The American Meteor Society received more than 500 reports of people seeing a bright meteor around 8 p.m. Friday, all along the Atlantic coast from Maine to North Carolina:
For those not familiar with meteors and fireballs, a fireball is a meteor that is larger than normal. Most meteors are only the size of small pebbles. A meteor the size of a softball can produce light equivalent to the full moon for a short instant. The reason for this is the extreme velocity at which these objects strike the atmosphere. Even the slowest meteors are still traveling at 10 miles per SECOND, which is much faster than a speeding bullet. Fireballs occur every day over all parts of the Earth. It is rare though for an individual to see more than one or two per lifetime as they also occur during the day, on a cloudy night, or over a remote area where no one sees it. Observing during one of the major annual meteor showers can increase your chance of seeing another one of these bright meteors.
Sightings all over Connecticut reported to American Meteor Society
Included on the sightings map are dozens of reports from Connecticut in Cheshire, East Windsor, Roxbury, Watertown, Fairfield, Meriden, Shelton, Rocky Hill, Harwinton, Winchester, New Canaan, Greenwich, Collinsville, Uncasville, Southington, New Milford, Brookfield, Naugatuck, Stratford, and Newtown. In some towns, there were multiple reports.
A fireball, defined by the American Meteor Society is a "very bright meteor, generally brighter than magnitude -4, which is about the same magnitude of the planet Venus in the morning or evening sky."
"I thought I was losing my mind," Ashley Austin wrote on the Ellington-Somers Patch Facebook page. "I saw some weird flashes of light streak through the sky and then a burst of light behind the clouds."
"Brightest meteor I have seen ... "
"Brightest meteor I have seen in the last 40 years...." said the person reporting from New Milford.
Twitter was abuzz Friday night with reports of a large, bright meteor streaking across the night sky over the Eastern Seaboard.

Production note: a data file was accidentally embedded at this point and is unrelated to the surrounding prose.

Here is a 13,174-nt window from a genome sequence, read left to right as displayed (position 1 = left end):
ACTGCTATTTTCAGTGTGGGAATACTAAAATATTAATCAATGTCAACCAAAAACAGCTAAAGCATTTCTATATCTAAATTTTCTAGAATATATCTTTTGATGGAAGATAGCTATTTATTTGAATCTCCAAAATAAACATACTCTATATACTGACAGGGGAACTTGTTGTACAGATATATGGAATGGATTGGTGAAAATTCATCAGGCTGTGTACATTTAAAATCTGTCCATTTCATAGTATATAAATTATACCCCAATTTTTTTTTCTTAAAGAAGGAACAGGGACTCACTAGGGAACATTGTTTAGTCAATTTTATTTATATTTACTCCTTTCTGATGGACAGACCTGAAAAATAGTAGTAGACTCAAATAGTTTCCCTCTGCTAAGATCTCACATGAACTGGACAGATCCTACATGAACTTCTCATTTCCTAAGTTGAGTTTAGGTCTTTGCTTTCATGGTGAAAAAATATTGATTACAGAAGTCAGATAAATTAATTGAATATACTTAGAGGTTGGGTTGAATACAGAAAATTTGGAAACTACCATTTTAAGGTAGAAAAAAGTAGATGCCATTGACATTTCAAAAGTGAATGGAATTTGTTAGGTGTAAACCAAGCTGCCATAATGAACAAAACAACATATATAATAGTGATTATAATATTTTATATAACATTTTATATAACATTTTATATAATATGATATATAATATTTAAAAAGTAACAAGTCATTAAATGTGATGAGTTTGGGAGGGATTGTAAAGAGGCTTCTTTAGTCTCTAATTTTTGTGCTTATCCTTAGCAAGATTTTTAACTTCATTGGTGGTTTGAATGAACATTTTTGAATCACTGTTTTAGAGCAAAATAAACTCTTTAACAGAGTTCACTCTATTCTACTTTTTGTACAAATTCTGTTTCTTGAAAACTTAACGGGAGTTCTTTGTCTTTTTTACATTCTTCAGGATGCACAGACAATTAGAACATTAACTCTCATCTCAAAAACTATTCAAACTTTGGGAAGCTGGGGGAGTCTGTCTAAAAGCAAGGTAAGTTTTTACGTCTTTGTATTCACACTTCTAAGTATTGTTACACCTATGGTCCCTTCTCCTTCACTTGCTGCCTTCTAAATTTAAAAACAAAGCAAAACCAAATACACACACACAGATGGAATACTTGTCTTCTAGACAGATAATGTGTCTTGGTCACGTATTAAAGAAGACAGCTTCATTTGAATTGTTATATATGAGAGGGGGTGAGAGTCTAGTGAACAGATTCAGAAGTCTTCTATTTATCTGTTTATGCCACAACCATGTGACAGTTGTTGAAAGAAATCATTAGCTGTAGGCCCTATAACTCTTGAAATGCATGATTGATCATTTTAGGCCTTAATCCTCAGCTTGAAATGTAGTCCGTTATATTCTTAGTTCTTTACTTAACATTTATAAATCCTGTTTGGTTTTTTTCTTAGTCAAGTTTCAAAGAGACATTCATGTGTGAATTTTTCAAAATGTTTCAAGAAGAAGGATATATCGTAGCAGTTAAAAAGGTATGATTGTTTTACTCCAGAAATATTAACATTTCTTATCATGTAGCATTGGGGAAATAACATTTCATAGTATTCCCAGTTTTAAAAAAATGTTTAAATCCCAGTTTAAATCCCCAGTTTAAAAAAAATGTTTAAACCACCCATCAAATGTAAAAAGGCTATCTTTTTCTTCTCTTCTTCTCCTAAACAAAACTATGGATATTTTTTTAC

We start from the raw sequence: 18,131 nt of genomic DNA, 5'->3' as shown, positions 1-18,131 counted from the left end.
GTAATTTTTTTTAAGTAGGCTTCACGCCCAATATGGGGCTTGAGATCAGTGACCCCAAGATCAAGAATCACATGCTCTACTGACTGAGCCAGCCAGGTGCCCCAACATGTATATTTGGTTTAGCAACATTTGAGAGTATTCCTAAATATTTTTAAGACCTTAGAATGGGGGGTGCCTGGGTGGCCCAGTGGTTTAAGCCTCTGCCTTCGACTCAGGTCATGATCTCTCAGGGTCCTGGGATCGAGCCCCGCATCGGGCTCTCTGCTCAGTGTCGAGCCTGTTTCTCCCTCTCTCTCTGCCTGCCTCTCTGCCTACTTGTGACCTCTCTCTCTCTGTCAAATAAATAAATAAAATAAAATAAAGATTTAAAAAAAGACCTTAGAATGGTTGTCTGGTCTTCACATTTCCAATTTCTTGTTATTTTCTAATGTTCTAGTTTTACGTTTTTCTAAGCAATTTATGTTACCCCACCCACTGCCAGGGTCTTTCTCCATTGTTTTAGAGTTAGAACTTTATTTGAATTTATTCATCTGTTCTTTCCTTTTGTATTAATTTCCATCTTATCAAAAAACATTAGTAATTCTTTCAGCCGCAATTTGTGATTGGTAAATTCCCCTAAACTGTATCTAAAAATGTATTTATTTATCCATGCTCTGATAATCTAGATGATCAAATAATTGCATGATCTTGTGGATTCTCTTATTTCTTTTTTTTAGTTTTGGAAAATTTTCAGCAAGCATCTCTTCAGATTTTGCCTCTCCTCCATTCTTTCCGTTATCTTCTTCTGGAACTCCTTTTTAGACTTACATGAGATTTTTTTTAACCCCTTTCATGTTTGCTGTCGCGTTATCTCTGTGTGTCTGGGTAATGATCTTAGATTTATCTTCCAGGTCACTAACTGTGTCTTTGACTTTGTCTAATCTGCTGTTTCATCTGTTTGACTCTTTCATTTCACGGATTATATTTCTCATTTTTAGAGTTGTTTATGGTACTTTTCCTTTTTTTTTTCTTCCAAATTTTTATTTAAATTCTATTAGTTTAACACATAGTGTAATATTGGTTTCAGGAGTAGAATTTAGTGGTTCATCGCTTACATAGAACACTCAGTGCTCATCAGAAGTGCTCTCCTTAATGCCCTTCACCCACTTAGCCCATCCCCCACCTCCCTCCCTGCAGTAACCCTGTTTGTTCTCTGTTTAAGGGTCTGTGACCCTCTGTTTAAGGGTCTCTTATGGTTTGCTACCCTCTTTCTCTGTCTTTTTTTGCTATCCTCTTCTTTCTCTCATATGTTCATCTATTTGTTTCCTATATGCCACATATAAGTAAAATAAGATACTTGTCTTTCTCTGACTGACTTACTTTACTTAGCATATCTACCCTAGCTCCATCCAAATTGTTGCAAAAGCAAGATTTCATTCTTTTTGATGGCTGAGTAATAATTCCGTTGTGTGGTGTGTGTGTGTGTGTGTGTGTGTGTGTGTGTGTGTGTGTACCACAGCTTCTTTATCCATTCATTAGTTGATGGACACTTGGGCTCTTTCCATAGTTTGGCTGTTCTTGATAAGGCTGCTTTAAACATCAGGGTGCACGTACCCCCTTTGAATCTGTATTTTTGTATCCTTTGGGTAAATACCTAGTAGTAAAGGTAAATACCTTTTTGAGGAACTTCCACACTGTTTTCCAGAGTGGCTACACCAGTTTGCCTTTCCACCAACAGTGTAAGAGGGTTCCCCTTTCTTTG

Twitter user Brenton Laverty characterized it as a huge, green meteor burning up over DC just before 8 p.m.
"It was amazing"
There were similar accounts in Connecticut, from Greenwich to Orange, up to Naugatuck and out to Bethel and every where in between — and beyond.
"my grand daughter saw it on route 8 at 8 pm and said it was amazing," Roberta Poynton wrote on the Naugatuck Patch Facebook page.
On the Orange Patch Facebook page, Michele Prezioso Mehan wrote, "Scout Troop camping in Greenwich spotted it at 755pm. It was visible for about 20 seconds. Approached West to South."
"It looked like it was right over Caraluzzi's!"
"Saw it while I was driving down Greenwood Avenue at around 7:55. It looked like it was right over Caraluzzi's!" Jeannine Fagan wrote on Bethel Patch's Facebook page.
Over on Long Island, there were many sightings as well. Several North Fork residents are among the hundreds of people on the East Coast who reported seeing a meteor-like flash of light shortly before 8 p.m. Eileen Szymczak Moore Sayre reported on North Fork Patch's Facebook page she saw it in Orient while waiting for the ferry. And Stacy Marshall Paetzel said she saw it from her living room in Cutchogue.
She said, "I wasn't even looking out the window it was that bright!"
Similar reports across the East End of Long Island
Similar reports were also made across the East End.
She said, "It was beautiful."
And on Southampton Patch's Facebook Lisa Zbar Watson said she spotted at least one meteor breaking up over Oak Grove Road in North Sea.
Patch readers from East Hampton also said they saw the flash of light.
If you missed it, you might get another chance to see something ...
If you missed it (bummer!) here is information from the American Meteor Society on meteor showers that are expected to be active this week. They include the large Anthelion (ANT) radiant, and "IMO #49 ... an unnamed shower active between March 22 and April 7."
As seen from the mid-northern hemisphere (45N) one would expect to see approximately three sporadic meteors per hour during the last hour before dawn as seen from rural observing sites. Evening rates would be near one per hour. As seen from the mid-southern hemisphere (45S), morning rates would be near five per hour as seen from rural observing sites and two per hour during the evening hours. Locations between these two extremes would see activity between the listed figures. Rates are reduced during this period due to moonlight.
Did you spot the bright object in the sky Friday night? What did it look like? Let us know in the comments.